• One such risk is unwanted attention or communication. According to an article by Scholastic News Online, while texting can be a great way to stay in touch with friends, it can also be used by bullies.
Cyberbullying happens both on the internet, and through the use of cell phones. It involves children or adults sending threatening, rude or mean texts to another child’s cell phone. These texts may be sent directly to the victim or friends of the victim. If this happens, children should save the text and share it with their parents or another trusted adult. Forwarding the message or replying to it often traps a child into being a cyberbully themselves.
If a child receives a call, text or picture from someone they do not know, they should report it and not reply. Sexual predators use cell phones to entice children. Parents should teach their children never to meet someone in person, who they have met over the phone. Spammers and scam artists also use cell phones to deceive children.
Children who walk and talk on their cell phones are putting themselves in a dangerous situation. If they are on their cell phone while crossing the street and not paying attention, they are at risk for injury or death.
  • Likewise, teen drivers should not be calling on their cell phones or using them to text while driving. This has proven to be a dangerous situation that has resulted in the death of teens and their passengers.
what is sexting
What is Sexting?
  • Sending pictures from a cell phone may seem like fun, but it can have long-lasting ramifications.
  • A picture sent from a cell phone can easily be forwarded to hundreds of cell phones. It can also be easily downloaded on to the Internet and passed on.
  • These pictures can easily find their way on social networking sites, such as MySpace and Facebook.
Once a picture is sent, it can not be taken back.
  • The National Campaign to Prevent Teen and Unwanted Pregnancy says one in five teenage girls between the ages of 13 and 16 years old say they have electronically sent or posted online, semi-nude or nude photos of themselves. It has also shown that 21 percent of teenage girls and 18 percent of teenage boys have sent images of themselves.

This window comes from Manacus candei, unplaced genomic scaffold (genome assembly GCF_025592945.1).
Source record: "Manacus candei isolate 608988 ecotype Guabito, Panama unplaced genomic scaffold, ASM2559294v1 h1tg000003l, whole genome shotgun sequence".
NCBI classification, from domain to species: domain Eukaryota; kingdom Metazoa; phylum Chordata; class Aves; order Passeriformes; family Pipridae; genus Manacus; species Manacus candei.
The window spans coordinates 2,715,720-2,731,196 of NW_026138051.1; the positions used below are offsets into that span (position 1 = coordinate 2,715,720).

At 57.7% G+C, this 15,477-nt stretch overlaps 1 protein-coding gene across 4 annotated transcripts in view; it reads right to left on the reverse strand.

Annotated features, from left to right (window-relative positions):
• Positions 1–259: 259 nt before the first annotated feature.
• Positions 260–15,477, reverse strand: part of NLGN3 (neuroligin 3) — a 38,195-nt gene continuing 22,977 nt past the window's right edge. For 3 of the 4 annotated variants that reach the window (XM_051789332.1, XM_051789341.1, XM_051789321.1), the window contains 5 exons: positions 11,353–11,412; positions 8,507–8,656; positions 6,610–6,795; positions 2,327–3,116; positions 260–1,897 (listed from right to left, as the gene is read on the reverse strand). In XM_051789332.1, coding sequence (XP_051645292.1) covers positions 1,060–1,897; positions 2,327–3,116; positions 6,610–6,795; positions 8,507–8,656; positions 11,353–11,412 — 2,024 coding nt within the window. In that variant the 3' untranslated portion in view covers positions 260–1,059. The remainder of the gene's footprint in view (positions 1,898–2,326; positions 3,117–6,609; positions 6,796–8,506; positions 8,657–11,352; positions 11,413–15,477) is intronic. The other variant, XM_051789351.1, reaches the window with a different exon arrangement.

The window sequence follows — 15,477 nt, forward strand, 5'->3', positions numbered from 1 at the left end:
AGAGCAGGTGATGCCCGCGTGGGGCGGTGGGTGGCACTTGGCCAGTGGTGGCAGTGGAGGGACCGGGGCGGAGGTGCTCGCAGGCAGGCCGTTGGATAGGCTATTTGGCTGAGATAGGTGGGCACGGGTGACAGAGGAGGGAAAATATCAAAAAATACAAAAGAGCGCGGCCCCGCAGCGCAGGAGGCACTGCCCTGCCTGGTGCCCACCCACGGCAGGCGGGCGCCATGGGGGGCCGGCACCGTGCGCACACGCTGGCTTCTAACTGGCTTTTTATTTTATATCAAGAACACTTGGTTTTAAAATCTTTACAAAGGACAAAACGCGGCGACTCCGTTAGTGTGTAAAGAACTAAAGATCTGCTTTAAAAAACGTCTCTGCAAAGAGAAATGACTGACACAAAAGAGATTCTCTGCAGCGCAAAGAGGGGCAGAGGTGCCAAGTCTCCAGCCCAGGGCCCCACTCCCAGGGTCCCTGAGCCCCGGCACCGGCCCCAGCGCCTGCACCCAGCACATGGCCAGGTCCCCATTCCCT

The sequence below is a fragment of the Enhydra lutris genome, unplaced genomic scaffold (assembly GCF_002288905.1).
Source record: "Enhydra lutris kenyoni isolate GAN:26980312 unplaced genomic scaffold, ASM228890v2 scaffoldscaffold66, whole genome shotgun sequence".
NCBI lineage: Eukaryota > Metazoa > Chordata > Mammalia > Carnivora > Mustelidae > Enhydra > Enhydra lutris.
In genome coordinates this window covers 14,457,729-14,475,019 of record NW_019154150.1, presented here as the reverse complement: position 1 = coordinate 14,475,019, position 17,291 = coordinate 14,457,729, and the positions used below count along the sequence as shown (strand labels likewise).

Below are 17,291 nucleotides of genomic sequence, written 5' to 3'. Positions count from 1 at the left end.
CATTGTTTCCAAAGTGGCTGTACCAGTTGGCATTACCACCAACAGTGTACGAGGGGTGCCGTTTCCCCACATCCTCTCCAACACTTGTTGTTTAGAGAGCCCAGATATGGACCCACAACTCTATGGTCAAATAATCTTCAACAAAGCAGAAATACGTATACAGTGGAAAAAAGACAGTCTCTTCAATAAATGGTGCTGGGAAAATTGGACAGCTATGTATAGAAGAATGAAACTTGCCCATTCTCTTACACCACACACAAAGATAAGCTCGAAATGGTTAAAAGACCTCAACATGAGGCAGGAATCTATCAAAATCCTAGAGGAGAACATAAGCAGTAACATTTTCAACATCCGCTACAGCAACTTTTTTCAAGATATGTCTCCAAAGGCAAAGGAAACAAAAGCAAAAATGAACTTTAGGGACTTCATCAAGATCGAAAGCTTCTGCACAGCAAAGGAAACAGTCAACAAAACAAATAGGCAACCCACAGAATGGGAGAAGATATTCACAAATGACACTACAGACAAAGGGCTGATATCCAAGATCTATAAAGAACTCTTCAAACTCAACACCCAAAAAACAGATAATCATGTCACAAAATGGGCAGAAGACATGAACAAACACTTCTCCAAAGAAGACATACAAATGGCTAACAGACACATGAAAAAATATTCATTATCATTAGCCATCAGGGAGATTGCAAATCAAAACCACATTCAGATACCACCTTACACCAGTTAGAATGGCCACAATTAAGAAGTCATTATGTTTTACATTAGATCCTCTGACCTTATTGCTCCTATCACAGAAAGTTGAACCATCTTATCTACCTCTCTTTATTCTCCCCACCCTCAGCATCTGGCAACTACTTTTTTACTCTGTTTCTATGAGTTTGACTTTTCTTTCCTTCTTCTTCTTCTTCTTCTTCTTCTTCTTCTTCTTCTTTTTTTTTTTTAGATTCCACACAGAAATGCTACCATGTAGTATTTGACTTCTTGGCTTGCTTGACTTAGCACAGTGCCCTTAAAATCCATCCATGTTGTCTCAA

Sexting involves the sending of a sexual message and/or revealing photos to another person. Many girls have sent nude photos of themselves to their boyfriends. When they break up, the boyfriend has sent the picture to kids at school. In some extreme cases, girls have committed suicide in these situations. In other cases, prosecutors have begun charging teens who send and receive such images with child pornography and other serious felonies.
tips to prevent sexting
Tips to Prevent Sexting
  • The National Center for Missing and Exploited Children (NCMEC), Netsmartz offers the following tips to children and teens about sexting:

▪Kids should think about the consequences before taking, sending or forwarding a sexual picture of someone underage, even if it is a picture of themselves.

▪Consequences can include getting kicked off sports teams, facing humiliation, the loss of educational opportunities and getting in trouble with the law.

▪Kids should never take images of themselves they wouldn’t want everyone (their family, classmates, teachers, or employers) to see.

▪Before hitting send, kids should remember they can not control where the picture may travel. What is sent to a boyfriend or girlfriend could easily end up with their friends, and their friends, and more and more people.

▪Anyone who forwards a sexual picture of someone underage is as responsible for the image as the original sender. There could be possible child pornography charges, and the sender could go to jail. They would also have to register as a sex offender.

▪Kids should report any nude pictures they receive on their cell phone to a trusted adult. The message should not be deleted. Instead, parents, guardians, teachers, and school counselors should be involved immediately.
cell phone safety tips
Cell Phone Safety Tips
  • There are many things parents can teach their children to keep them safe while using cell phones.
  • While cell phones have proven to be useful, there are also safeguards that need to be put in place for the children and teens who use them.